World Library  
Flag as Inappropriate
Email this Article

Education Act 1633

Article Id: WHEBN0015833807
Reproduction Date:

Title: Education Act 1633  
Author: World Heritage Encyclopedia
Language: English
Subject: History of education in Scotland, Education Act 1646, School Establishment Act 1616, 1633 in Scotland, Compulsory education
Publisher: World Heritage Encyclopedia

Education Act 1633

The Education Act 1633 was an Act of the Parliament of Scotland (1633 c. 5) that ordered a locally funded, Church-supervised school to be established in every parish in Scotland, and included the means to realise that order. The act was passed by the Parliament at Edinburgh on 18 June 1633, titled "Ratification of the act of council regarding plantation of schools". It stated: [1]

  • with the advice of Parliament, the king (Charles I) ratifies the Act of Privy Council dated 10 December 1616 at Edinburgh, made regarding the establishment of schools.
  • in addition:
    • bishops have the power to assess land for taxation purposes, for the establishment and maintenance of the schools, with the consent of the landowners, and with the consent of most of the parishioners.
    • should a landowner refuse to appear so that he might give consent, then it will be with the consent of most of the parishioners only.
    • any person may petition the Privy Council for redress of any grievances concerning this tax.
    • a formal notice must be provided to landowners, notifying them of the time to appear (in order that they might give their consent).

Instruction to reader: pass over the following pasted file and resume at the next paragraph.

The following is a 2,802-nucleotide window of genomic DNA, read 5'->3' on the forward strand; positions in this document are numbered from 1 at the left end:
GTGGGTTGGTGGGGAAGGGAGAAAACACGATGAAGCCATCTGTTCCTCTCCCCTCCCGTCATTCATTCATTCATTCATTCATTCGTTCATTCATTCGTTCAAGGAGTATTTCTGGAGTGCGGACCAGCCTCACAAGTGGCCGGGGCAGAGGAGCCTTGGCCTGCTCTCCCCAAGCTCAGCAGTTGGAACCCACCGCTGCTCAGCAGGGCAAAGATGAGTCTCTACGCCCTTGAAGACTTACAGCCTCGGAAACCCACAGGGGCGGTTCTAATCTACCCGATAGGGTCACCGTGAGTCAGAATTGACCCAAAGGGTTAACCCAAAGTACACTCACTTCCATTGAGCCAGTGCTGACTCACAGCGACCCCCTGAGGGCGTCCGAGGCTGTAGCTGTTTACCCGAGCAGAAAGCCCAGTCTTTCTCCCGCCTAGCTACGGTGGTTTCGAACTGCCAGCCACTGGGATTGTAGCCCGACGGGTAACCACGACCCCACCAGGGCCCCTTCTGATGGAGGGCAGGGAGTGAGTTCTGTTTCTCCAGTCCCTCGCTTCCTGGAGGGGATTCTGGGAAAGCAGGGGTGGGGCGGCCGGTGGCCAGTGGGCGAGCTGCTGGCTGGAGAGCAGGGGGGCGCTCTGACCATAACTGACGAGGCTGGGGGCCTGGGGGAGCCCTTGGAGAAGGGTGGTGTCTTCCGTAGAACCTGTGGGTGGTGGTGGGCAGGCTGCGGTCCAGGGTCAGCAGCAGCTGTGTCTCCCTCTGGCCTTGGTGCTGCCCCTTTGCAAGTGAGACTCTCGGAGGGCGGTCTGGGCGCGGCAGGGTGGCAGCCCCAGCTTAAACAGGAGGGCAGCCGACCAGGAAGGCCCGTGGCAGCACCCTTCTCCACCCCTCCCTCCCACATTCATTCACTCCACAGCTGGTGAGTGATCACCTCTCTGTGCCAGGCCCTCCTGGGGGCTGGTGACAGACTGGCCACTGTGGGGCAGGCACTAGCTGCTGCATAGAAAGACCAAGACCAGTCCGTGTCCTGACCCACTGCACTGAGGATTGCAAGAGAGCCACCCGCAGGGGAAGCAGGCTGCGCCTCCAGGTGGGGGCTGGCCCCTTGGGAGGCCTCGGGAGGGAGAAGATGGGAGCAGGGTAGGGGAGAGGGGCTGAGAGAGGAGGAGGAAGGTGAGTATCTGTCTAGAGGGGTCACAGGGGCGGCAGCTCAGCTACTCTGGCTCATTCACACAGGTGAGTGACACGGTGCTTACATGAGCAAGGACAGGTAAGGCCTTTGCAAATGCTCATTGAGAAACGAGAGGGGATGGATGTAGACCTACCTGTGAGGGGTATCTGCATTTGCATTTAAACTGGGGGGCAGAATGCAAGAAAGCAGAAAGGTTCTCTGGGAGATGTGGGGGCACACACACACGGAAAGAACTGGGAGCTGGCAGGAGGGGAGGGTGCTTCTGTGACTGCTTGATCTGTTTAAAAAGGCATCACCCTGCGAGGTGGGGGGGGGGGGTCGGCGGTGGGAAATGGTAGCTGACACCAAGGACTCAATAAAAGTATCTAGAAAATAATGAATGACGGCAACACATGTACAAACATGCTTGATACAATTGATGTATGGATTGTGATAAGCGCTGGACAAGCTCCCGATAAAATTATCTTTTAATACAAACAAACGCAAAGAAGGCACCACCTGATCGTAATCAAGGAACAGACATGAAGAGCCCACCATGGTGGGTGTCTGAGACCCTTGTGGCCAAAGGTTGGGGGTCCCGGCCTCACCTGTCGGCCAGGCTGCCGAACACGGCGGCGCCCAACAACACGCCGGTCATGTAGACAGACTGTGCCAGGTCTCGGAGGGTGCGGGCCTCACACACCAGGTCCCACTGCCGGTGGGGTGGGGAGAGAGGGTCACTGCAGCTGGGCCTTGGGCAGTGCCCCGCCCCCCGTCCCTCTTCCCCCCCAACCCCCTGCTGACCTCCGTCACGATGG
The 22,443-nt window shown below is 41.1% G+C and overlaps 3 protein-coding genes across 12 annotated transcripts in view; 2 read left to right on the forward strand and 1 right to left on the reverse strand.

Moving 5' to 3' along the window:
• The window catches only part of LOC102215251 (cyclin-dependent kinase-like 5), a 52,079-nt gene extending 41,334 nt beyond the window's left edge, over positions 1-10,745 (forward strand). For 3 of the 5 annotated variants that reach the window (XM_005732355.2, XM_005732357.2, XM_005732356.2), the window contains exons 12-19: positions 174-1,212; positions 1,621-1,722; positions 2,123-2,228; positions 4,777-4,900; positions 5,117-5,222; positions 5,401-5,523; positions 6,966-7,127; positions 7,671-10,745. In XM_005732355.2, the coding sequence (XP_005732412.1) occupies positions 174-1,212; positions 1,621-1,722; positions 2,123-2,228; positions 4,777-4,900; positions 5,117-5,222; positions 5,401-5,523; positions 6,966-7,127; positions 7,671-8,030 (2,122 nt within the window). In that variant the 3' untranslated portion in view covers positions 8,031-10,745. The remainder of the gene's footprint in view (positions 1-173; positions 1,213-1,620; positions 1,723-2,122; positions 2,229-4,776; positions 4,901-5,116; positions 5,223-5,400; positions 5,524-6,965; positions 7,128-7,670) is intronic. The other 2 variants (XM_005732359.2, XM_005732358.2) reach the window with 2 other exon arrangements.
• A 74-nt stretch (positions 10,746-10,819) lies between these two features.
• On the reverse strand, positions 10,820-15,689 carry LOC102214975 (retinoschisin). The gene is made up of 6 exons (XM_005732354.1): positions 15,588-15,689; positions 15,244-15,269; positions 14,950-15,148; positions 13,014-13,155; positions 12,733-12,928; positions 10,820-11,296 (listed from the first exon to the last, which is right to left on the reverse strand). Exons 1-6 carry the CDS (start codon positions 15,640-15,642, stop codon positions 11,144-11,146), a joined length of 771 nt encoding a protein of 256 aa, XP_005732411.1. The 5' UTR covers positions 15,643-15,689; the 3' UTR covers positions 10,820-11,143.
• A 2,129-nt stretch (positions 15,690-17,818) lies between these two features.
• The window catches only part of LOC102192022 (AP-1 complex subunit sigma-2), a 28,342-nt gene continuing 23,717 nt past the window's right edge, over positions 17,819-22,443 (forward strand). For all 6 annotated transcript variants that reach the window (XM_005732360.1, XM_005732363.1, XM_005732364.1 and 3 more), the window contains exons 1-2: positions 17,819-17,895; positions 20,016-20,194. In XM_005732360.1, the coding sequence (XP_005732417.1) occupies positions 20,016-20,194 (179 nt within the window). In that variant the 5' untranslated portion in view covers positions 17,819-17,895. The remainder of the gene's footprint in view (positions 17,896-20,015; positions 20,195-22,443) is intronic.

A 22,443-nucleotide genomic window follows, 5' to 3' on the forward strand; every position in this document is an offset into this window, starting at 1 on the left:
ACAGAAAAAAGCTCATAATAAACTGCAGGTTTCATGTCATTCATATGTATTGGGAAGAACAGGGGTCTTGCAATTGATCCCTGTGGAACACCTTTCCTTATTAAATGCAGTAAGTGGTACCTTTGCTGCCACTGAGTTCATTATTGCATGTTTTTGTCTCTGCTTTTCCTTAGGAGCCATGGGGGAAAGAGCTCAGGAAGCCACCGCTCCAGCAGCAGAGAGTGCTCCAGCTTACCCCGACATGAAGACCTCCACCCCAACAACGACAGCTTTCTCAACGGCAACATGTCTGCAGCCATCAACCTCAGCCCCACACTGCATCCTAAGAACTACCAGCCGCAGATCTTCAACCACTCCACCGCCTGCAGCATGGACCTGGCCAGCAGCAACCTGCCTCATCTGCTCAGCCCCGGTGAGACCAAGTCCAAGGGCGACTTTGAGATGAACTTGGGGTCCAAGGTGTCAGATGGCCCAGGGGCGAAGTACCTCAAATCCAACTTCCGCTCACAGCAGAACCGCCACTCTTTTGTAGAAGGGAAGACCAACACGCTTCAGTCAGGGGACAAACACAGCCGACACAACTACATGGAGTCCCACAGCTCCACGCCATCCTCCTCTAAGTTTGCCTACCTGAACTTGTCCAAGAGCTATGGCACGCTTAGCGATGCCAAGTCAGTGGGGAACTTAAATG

This act reflected the current status of the ongoing Episcopalian-Presbyterian power struggle by specifying school supervision by bishops (as per the Episcopalian view; the Presbyterian view was supervision by presbyteries).

The act was less successful than it might have been in that it required the consent of local parishioners, which was not always obtained. The loophole was closed by the Education Act 1646.

See also


  1. ^

This article was sourced from Creative Commons Attribution-ShareAlike License; additional terms may apply. World Heritage Encyclopedia content is assembled from numerous content providers, Open Access Publishing, and in compliance with The Fair Access to Science and Technology Research Act (FASTR), Wikimedia Foundation, Inc., Public Library of Science, The Encyclopedia of Life, Open Book Publishers (OBP), PubMed, U.S. National Library of Medicine, National Center for Biotechnology Information, U.S. National Library of Medicine, National Institutes of Health (NIH), U.S. Department of Health & Human Services, and, which sources content from all federal, state, local, tribal, and territorial government publication portals (.gov, .mil, .edu). Funding for and content contributors is made possible from the U.S. Congress, E-Government Act of 2002.
Crowd sourced content that is contributed to World Heritage Encyclopedia is peer reviewed and edited by our editorial staff to ensure quality scholarly research articles.
By using this site, you agree to the Terms of Use and Privacy Policy. World Heritage Encyclopedia™ is a registered trademark of the World Public Library Association, a non-profit organization.

Copyright © World Library Foundation. All rights reserved. eBooks from Project Gutenberg are sponsored by the World Library Foundation,
a 501c(4) Member's Support Non-Profit Organization, and is NOT affiliated with any governmental agency or department.